"Ulcerative colitis facts
- Ulcerative colitis is an inflammation of the large intestine (colon).
- The cause of ulcerative colitis is unknown.
- Intermittent rectal bleeding, c"...
After oral administration, olsalazine has limited systemic bioavailability. Based on oral and intravenous dosing studies, approximately 2.4% of a single 1.0 g oral dose is absorbed. Less than 1% of olsalazine is recovered in the urine. The remaining 98 to 99% of an oral dose will reach the colon, where each molecule is rapidly converted into two molecules of 5-aminosalicylic acid (5-ASA) by colonic bacteria and the low prevailing redox potential found in this environment. The liberated 5-ASA is absorbed slowly resulting in very high local concentrations in the colon.
The conversion of olsalazine to mesalamine (5-ASA) in the colon is similar to that of sulfasalazine, which is converted into sulfapyridine and mesalamine. It is thought that the mesalamine component is therapeutically active in ulcerative colitis (A.K. Azad-Kahn et al, LANCET, 2: 892-895, 1977). The usual dose of sulfasalazine for maintenance of remission in patients with ulcerative colitis is 2 grams daily, which would provide approximately 0.8 gram of mesalamine to the colon. More than 0.9 gram of mesalamine would usually be made available in the colon from 1 gram of olsalazine.
The mechanism of action of mesalamine (and sulfasalazine) is unknown, but appears to be topical rather than systemic. Mucosal production of arachidonic acid (AA) metabolites, both through the cyclooxygenase pathways (i.e., prostanoids) and through the lipoxygenase pathways (i.e., leukotrienes [LTs] and hydroxyeicosatetraenoic acids [HETEs]) is increased in patients with chronic inflammatory bowel disease, and it is possible that mesalamine diminishes inflammation by blocking cyclooxygenase and inhibiting prostaglandin (PG) production in the colon.
The pharmacokinetics of olsalazine are similar in both healthy volunteers and in patients with ulcerative colitis. Maximum serum concentrations of olsalazine appear after approximately 1 hour and, even after a 1.0 g single dose, are low (e.g., 1.6 to 6.2 Ámol/L). Olsalazine has a very short serum half-life, approximately 0.9 hour. Olsalazine is more than 99% bound to plasma proteins. It does not interfere with protein binding of warfarin. The urinary recovery of olsalazine is below 1%. Total recovery of oral 14C-labeled olsalazine in animals and humans ranges from 90 to 97%. Approximately 0.1% of an oral dose of olsalazine is metabolized in the liver to olsalazine-O-sulfate (olsalazine-S). Olsalazine-S, in contrast to olsalazine has a half-life of 7 days. Olsalazine-S accumulates to steady state within 2 to 3 weeks.
Patients on daily doses of 1.0 g olsalazine for 2 to 4 years show a stable plasma concentration of olsalazine-S (3.3 to 12.4 Ámol/L). Olsalazine-S is more than 99% bound to plasma proteins. Its long half-life is mainly due to slow dissociation from the protein binding site. Less than 1% of both olsalazine and olsalazine-S appears undissociated in plasma.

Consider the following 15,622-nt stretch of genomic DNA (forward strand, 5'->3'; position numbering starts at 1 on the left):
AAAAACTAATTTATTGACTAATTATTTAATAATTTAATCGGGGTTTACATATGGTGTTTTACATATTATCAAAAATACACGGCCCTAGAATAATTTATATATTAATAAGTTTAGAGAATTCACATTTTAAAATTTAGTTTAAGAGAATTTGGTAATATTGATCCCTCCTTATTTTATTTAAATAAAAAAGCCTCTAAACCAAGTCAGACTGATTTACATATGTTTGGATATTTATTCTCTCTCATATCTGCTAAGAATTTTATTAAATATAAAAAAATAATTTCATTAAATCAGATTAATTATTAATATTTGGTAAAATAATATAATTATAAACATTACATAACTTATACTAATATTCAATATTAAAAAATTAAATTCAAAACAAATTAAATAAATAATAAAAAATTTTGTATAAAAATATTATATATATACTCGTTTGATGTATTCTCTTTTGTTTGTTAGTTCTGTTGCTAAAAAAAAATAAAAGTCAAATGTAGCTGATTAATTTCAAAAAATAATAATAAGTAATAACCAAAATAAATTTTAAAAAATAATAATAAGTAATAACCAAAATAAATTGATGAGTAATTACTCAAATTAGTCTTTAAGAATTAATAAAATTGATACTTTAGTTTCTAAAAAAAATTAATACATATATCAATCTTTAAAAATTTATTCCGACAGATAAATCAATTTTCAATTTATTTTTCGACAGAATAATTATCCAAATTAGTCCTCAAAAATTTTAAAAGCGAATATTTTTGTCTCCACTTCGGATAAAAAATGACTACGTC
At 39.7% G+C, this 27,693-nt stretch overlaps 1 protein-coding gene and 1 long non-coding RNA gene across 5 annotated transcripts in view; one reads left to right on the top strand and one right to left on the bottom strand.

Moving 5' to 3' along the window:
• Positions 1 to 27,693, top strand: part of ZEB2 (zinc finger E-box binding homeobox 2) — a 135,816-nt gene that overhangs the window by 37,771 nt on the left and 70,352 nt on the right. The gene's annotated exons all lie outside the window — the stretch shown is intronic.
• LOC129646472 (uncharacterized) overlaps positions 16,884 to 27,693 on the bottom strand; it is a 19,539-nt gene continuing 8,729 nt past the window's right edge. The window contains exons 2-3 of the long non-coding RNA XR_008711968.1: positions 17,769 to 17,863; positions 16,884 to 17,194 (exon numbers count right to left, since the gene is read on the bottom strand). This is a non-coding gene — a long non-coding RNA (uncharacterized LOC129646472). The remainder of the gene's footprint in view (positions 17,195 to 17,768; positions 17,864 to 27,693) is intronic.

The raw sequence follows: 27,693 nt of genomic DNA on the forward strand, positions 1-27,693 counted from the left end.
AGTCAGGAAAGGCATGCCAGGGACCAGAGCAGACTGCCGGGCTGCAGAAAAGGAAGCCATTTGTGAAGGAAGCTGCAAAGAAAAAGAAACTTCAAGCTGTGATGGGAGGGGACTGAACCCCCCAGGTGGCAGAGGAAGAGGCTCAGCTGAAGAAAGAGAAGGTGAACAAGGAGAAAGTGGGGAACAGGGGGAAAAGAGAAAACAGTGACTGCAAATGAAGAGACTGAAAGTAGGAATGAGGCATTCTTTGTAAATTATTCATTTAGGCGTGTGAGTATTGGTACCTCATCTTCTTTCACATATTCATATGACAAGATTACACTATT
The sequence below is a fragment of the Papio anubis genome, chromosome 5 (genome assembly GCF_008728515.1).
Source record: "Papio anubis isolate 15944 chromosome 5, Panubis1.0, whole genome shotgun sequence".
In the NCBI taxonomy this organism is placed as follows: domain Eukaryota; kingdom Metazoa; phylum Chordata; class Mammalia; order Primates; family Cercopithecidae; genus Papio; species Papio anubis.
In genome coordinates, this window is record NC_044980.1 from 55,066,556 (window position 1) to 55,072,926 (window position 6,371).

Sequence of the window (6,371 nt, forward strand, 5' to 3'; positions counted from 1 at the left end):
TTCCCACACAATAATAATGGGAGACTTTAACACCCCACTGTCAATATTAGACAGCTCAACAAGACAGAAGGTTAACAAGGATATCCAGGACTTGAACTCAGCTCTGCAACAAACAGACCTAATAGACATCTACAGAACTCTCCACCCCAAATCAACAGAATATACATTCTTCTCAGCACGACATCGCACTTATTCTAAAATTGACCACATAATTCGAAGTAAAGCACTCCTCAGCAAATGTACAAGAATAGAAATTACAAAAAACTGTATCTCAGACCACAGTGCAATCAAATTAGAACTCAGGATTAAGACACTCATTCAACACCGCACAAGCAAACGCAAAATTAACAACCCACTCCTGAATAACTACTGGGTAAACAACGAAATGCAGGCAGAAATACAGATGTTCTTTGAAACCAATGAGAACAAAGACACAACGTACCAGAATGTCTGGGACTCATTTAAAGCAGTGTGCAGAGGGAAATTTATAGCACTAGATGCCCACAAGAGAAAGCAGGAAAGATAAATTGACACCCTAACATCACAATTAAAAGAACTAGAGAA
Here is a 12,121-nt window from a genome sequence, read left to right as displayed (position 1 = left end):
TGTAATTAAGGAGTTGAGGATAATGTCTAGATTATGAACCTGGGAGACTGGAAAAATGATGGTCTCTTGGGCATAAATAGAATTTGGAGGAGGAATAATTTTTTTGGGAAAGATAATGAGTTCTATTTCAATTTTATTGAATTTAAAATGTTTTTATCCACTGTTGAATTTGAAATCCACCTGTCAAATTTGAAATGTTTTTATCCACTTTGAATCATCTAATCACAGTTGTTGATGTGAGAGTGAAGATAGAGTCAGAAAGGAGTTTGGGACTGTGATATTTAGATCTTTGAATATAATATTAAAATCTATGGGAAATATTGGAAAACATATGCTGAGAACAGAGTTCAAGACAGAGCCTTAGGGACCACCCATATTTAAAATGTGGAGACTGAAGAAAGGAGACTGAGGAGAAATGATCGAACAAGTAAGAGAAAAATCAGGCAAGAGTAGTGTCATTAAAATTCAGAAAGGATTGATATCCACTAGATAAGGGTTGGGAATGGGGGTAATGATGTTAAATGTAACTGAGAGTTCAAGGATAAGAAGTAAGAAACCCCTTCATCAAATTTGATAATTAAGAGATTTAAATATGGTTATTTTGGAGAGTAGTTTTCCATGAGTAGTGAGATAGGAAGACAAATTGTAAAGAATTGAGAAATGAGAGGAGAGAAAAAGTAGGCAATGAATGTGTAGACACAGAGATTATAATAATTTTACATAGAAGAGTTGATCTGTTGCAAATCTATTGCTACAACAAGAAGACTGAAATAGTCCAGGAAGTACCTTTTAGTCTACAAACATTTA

5-aminosalicylic acid (5-ASA)
Serum concentrations of 5-ASA are detected after 4 to 8 hours. The peak levels of 5-ASA after an oral dose of 1.0 g olsalazine are low (i.e., 0 to 4.3 Ámol/L). Of the total 5-ASA found in the urine, more than 90% is in the form of N-acetyl-5-ASA (Ac-5-ASA). Only small amounts of 5-ASA are detected.
N-acetyl-5-ASA (Ac-5-ASA), the major metabolite of 5-ASA found in plasma and urine, is acetylated (deactivated) in at least two sites, the colonic epithelium and the liver. Ac-5-ASA is found in the serum, with peak values of 1.7 to 8.7 Ámol/L after a single 1.0 g dose. Approximately 20% of the total 5-ASA is recovered in the urine, where it is found almost exclusively as Ac-5-ASA. The remaining 5-ASA is partially acetylated and is excreted in the feces. From fecal dialysis, the concentration of 5-ASA in the colon following olsalazine has been calculated to be 18 to 49 mmol/L. No accumulation of 5-ASA or Ac-5-ASA in plasma has been detected. 5-ASA and Ac-5-ASA are 74 and 81%, respectively, bound to plasma proteins.
Preclinical subacute and chronic toxicity studies in rats have shown the kidney to be the major target organ of olsalazine toxicity. At an oral daily dose of 400 mg/kg or higher, olsalazine treatment produced nephritis and tubular necrosis in a 4-week study; interstitial nephritis and tubular calcinosis in a 6-month study, and renal fibrosis, mineralization, and transitional cell hyperplasia in a 1-year study.
Two controlled studies have demonstrated the efficacy of olsalazine as maintenance therapy in patients with ulcerative colitis. In the first, ulcerative colitis patients in remission were randomized to olsalazine 500 mg B.I.D. or placebo, and relapse rates for a six month period of time were compared. For the 52 patients randomized to olsalazine, 12 relapses occurred, while for the 49 placebo patients, 22 relapses occurred. This difference in relapse rates was significant (p < 0.02).
In the second study, 164 ulcerative colitis patients in remission were randomized to olsalazine 500 mg B.I.D. or sulfasalazine 1 gram B.I.D., and relapse rates were compared after six months. The relapse rate for olsalazine was 19.5% while that for sulfasalazine was 12.2%, a non-significant difference.
Last reviewed on RxList: 8/19/2009
This monograph has been modified to include the generic and brand name in many instances.
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